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grandson of a slave, Hastie was born in 1904 in Knoxville,
Tennessee. Rather than subject their son to the humiliating
segregation of the city's public transportation system, the
Hasties had their son walk the three miles to school. To
escape the strangling atmosphere of the Jim Crow south,
the Hastie family moved to Washington, D.C. where Hastie
attended Dunbar High School, then, as now, one of the
finest high schools in the federal district. Hastie excelled
academically and was the valedictorian of the Class of 1921.
Hastie attended Amherst College where he majored in
mathematics; he graduated first in the Class of 1925, magna
cum laude and Phi Beta Kappa. Lean as a racehorse, quick,
and coordinated, Hastie captained the Amherst track team,
earning four varsity letters. He was offered a fellowship to
attend Oxford University, but he elected to begin a career
in education. From 1925 to 1927, he taught physics,
mathematics and calculus at Bordentown Technical High
School in Trenton, New Jersey.
In 1927 Hastie enrolled at Harvard Law School, then
in its golden age under Dean Roscoe Pound and a faculty
noted for its academic brilliance. Elected to the Harvard Law
Review, Hastie studied under Professor Felix Frankfurter who
was later to serve on the United States Supreme Court. He
was steeped in Frankfurter's theories of judicial restraint. The
severe, demanding Frankfurter said that, during his quarter
century at the Harvard Law School, he had had no finer
student than Hastie.
Graduating Harvard Law School in 1930, returning for
his Doctorate in Jurisprudence in 1933, Hastie joined the
Washingon, D.C. law firm of Houston and Houston. He
built up a general practice and joined the National Lawyers
Guild, the progressive and impatient counterpart to the more
conservative American Bar Association. As he always did,
Hastie cut an impressive figure: slender, impeccably dressed
and groomed with a thick black mustache; he had a bemused
smile and the confident, unflappable bearing of a natural
athlete.
Charles H. Houston, like Hastie a Phi Beta Kappa
graduate of Amherst and a combat veteran of World War
I, was the attorney who devised the strategies and tactics
used to bring down segregation. A veteran of the trenches
in France, Houston knew, almost instinctively, that frontal
assaults against fixed fortifications were seldom, if ever,
successful. Instead, Houston, over the next thirty years,
elected to launch a series of flanking attacks on various
species of segregation, attacks which inflicted on Jim Crow
death by a thousand cuts. Houston picked his targets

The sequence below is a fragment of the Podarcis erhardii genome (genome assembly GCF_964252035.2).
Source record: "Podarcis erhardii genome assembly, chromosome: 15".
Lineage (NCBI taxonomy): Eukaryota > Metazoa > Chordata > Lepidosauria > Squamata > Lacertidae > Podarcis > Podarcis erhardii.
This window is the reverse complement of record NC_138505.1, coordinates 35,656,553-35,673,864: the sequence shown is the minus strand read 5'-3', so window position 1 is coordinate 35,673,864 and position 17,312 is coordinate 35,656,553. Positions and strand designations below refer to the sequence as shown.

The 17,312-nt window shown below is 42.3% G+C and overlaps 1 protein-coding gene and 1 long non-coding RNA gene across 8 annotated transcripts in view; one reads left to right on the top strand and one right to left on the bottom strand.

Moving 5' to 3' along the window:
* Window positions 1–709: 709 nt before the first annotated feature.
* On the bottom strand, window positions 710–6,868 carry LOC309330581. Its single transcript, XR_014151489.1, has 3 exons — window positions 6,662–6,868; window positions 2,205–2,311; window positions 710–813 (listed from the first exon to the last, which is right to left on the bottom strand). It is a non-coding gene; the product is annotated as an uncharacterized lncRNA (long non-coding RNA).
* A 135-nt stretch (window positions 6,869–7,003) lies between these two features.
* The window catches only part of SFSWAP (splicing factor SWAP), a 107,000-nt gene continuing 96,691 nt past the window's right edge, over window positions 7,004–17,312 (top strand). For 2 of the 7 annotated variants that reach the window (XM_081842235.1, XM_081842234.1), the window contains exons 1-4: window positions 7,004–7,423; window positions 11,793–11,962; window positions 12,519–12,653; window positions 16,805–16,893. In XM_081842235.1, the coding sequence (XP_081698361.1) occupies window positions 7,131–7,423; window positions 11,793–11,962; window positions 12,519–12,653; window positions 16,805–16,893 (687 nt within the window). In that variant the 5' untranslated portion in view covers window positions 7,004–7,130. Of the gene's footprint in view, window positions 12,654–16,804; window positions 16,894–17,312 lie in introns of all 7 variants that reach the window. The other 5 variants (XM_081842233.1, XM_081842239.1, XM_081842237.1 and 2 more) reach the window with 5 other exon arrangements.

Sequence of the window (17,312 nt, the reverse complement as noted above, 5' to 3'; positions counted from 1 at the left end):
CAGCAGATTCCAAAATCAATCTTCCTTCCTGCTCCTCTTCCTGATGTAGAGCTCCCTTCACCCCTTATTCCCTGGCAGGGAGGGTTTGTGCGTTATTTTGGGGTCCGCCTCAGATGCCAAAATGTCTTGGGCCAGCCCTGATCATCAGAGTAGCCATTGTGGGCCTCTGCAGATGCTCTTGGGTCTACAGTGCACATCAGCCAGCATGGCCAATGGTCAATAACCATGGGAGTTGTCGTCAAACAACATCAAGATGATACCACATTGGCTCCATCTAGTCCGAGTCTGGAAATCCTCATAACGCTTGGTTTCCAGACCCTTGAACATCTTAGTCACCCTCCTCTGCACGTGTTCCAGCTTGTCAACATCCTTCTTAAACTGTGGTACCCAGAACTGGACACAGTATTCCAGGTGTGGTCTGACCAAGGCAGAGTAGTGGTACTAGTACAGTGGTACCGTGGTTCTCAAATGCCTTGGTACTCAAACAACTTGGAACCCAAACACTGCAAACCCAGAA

carefully, patiently gathering affidavits of fact, exhaustively
researching the law, and, with Hastie's assistance, submitting
crisp, persuasive, letter-perfect pleadings and briefs.

In 1933, at the prompting of Frankfurter, President Franklin
D. Roosevelt appointed Hastie solicitor for the United States
Department of the Interior. Hastie was one of a platoon of
bright young men - Frankfurter's hot dogs, the press called them
- who came to serve in the New Deal. During his tenure at the
Department of the Interior Hastie was a contributing member
of FDR's so-called "black cabinet" which was chaired by Ralph
Bunch and Robert Weaver. In 1943, Hastie married Beryl
Lockwood with whom he had two children.
In 1937, Roosevelt nominated the 33-year-old Hastie to the
United States District Court for the Virgin Islands. Hastie's
age and race gave the United States Senate pause. Roosevelt's
controversial "court-packing" plan, announced just two days
before, had already infuriated the lawmakers and the nomination
of Hastie, a black man, seemed like so much salt being rubbed
into the Senate's wounds. The opposition to Hastie was led
by Senator William King of Utah and Senator Millard Tydings
of Maryland; however, when Roosevelt threatened to stir up
opposition in the African-American community to Tydings' bid
for re-election, Tydings withdrew his opposition. Hastie became
the first African American to serve on a United States District
Court.
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Table of Contents for the Digital Edition of SIDEBAR Winter 2017-18

SIDEBAR Winter 2017-18 - 1
SIDEBAR Winter 2017-18 - 2
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http://www.nxtbook.com/hoffmann/MontgomeryBarAssociation/SIDEBARSpring2019
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http://www.nxtbook.com/hoffmann/MontgomeryBarAssociation/SIDEBARFall2018
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http://www.nxtbook.com/hoffmann/MontgomeryBarAssociation/SIDEBARSummer2017
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